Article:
[This is based on some assumptions about the implementation that
I haven't verified so I apologize in advance if it's completely
bogus. Here's a suggested solution to the "log file problem".
It's similar to the idea of using dump files, but different in
some useful ways.]
> I'd like to point out one thing, though: removing your log files
> _without_ backing up your database first is a recipe for disaster. The
> log files are there so that you can roll backwards or forwards to a
> consistent state in case something goes wrong.
Currently, you use BDB's native logging format, right? What I
_vaguely_ recall is that BDB uses
(a) symmetric logging (you can play the log backwards as
well as forwards, with equal efficiency);
(b) page-based logging (before and after snapshots of
modified pages are recorded).
[It's (b) that I'm the least certain of. If it isn't that -- even if
it's a higher level key/value-based logging, the analysis below still
It seems to me that there are two kinds of log-based recovery you're
(1) BDB's built-in recovery facilities for interrupted
transactions --- just enabling ACID properties
(2) user-directed recovery from bugs in svn (including bugs
in BDB) --- starting from a believed-good backup and
replaying txns as far forward as possible without
For (1), using native BDB logs is the only practical way to go -- but
you really don't need much logged data for that: as soon as there are
no pending transactions and you sync to disk, any existing logs should
be candidates for removal at that point.
For (2), presumably the idea here is that when "something goes wrong",
you grab a back-up of a believed-good old database, and then play as
much of the logs going forward from that as you can without
reintroducing the problem.
If (2) uses BDB logs, then yes, log file cycling and the back-up
schedule have to be linked together -- otherwise you'll have gaps in
the log record and won't be able to recover past those gaps. This
requirement, because of the nature of BDB logs, leads to a situation
where the log files can be several times larger than the database
itself -- yet discarding them without backing them up introduces new
Some observations: Log cycling sufficient for (1) could be fully
automated and space consumption be reasonably bounded. Users should
not need to interact with log files for purpose (1) at all. They
should not even need to back them up.
BDB logs are inappropriate and inefficient for (2). Forward-only
logging (rather than (a), symmetric logging) is sufficient and cuts
space in half. Higher-level logging (at the level of svn txns rather
than BDB) (rather than (b), page (or key/value) logging) would make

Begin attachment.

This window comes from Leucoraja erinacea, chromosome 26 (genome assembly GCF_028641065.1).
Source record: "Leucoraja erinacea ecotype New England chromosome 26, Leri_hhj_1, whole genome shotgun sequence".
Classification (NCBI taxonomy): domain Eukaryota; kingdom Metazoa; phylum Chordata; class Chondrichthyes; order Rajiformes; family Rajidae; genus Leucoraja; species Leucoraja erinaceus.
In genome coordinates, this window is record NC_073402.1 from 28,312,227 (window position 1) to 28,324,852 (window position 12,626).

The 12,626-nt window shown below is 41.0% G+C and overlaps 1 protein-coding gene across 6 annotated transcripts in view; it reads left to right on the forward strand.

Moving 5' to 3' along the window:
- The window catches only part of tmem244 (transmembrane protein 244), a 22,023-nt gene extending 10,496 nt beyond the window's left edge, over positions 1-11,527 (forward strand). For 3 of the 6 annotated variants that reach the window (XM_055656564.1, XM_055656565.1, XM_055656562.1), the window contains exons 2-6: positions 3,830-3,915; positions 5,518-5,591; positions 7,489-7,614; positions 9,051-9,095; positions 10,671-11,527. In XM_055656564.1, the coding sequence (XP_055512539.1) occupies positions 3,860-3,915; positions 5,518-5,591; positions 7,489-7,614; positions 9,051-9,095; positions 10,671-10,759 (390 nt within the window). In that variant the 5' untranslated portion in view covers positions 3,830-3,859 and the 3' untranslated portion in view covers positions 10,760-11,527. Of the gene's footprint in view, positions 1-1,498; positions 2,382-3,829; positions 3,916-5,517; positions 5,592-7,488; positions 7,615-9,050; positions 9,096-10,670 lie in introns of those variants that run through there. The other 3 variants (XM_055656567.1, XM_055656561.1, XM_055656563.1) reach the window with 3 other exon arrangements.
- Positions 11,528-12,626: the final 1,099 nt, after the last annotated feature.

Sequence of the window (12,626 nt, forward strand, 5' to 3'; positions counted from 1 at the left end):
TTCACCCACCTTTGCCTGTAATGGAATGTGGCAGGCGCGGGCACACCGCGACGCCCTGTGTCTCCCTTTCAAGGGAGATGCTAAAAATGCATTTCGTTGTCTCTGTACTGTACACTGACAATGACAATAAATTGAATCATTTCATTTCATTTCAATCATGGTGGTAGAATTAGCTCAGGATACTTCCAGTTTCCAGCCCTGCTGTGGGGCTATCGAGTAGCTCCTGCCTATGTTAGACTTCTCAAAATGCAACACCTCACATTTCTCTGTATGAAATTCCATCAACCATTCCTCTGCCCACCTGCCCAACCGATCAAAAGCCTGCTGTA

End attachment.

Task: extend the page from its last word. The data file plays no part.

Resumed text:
the contents of the log less dependent on storage management layers,
thus less likely to themselves contain bad data in the event that
"something goes wrong".
Furthermore, transaction data (essentially the stream of requests from
the client) should be small -- about as small as it can be made. (I
know that long ago, clients sent full-text and more recently they send
deltas -- I'm not sure how "complete" that change is at this time --
but in the long run, the stream of write txns from the client is
essentially just fancy changesets, right?)
So what I would suggest is that you separate concerns (1) and (2)
above. Use tightly-space-bound, auto-managed BDB logs to enable ACID
behavior from BDB -- but users can be oblivious to that.
At the same time, simply journal and compress write transactions --
syncing the journal before txn commit, then after txn commit, noting
in the journal that the txt did, in fact, complete. (And, you'll have
a recovery edge case for crash recovery -- that of a journal whose
last record is not marked as either completed or aborted -- so you'll
have to check for that at start-up time and get the right answer from
Such a journal will be database-technology-independent -- the same
journal mechanism applies to an SQL database or any other style.
Roughly speaking, journaling will double the storage size of
repositories -- but that's all it will do. Users will have to tie
backup scheduling for the database and the journal together -- but
they won't have a circumstance where if backups are infrequent the
journal grows to several multiples the size of the database.
(The new costs of journalling are (1) Sigh, a little bit more code;
(2) Additional disk I/O to write the journal; (3) The need for a new
fsync (of the journal) before corresponding txns may be permitted to
complete. Offsetting that: you can write the journal data early -- as
the request data arrives; the amount of disk pages being written to
the journal for a given txn is, I think, likely to be small compared
to the number of pages needed to complete the txn in the database.)
Anecodtally, a "raw" arch archive, before any caching or indexing
is added, is very literally just a journal of all of the write
transactions that have taken place.
Again: all of this based on what I _think_ I understand about the
implementation but I'm not certain and have been lazy enough not to
spend a day or two verifying it. So, I apologize if there's some
fundamental flaw with the suggestion that's obvious to everyone else.
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Received on Fri Apr 4 19:16:04 2003